|Woman's Club of Fort Worth Cook Book, 1928|
Did... did someone just write out a recipe for peanut butter and jelly? And publish it?
|If I got out a plate I'd have to wash it.|
There's only one problem with doing your peanut butter and jelly like it's still the Jazz Age. If you're mixing the title ingredients first, you then have to wash this.
If you're seriously into food history, you'll probably know that while the peanut butter and jelly sandwich gets a few odd mentions in now-barely-remembered books, they weren't really the lunch of the masses until the 1940s or so. You may recognize that the 1940s are well after this cookbook was published. Therefore, I'm not just slapping together something so I don't have to get up even earlier to start up the stove. Instead, I'm recreating food history while too tired to hold the correct end of a knife.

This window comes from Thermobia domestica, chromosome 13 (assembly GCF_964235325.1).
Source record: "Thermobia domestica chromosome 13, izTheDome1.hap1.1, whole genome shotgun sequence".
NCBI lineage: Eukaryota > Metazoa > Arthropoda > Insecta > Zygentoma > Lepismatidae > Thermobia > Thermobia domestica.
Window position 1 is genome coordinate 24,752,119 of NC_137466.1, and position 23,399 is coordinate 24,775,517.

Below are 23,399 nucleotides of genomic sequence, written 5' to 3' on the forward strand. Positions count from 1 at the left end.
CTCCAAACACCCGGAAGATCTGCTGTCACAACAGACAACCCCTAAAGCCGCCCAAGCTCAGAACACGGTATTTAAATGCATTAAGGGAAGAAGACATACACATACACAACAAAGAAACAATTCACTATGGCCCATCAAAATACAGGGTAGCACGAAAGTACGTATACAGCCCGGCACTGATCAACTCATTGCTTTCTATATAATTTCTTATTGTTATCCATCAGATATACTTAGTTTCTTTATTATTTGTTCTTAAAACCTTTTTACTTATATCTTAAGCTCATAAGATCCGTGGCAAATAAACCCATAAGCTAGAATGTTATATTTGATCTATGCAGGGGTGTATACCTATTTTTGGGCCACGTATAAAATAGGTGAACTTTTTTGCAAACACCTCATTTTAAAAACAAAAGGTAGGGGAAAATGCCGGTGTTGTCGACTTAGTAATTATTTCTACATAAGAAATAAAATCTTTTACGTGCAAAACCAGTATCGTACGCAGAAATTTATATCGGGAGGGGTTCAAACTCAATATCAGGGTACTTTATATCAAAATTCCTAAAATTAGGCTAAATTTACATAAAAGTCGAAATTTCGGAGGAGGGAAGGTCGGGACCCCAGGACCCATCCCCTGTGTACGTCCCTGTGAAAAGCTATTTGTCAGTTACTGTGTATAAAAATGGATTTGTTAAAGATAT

|This may be historic sandwich filling, but when I was tiny I would stir peanut better and jelly together and eat it with a spoon. My parents figured at least I wasn't eating anything poisonous or expensive, and decided not to put a stop to it.|
Among the cottage cheese sandwiches, pimiento sandwiches, anchovy sandwiches, and egg-and-olive sandwiches, this recipe truly stands out as the most timeless in the sandwich chapter (and perhaps the entire book). Do try it for yourself!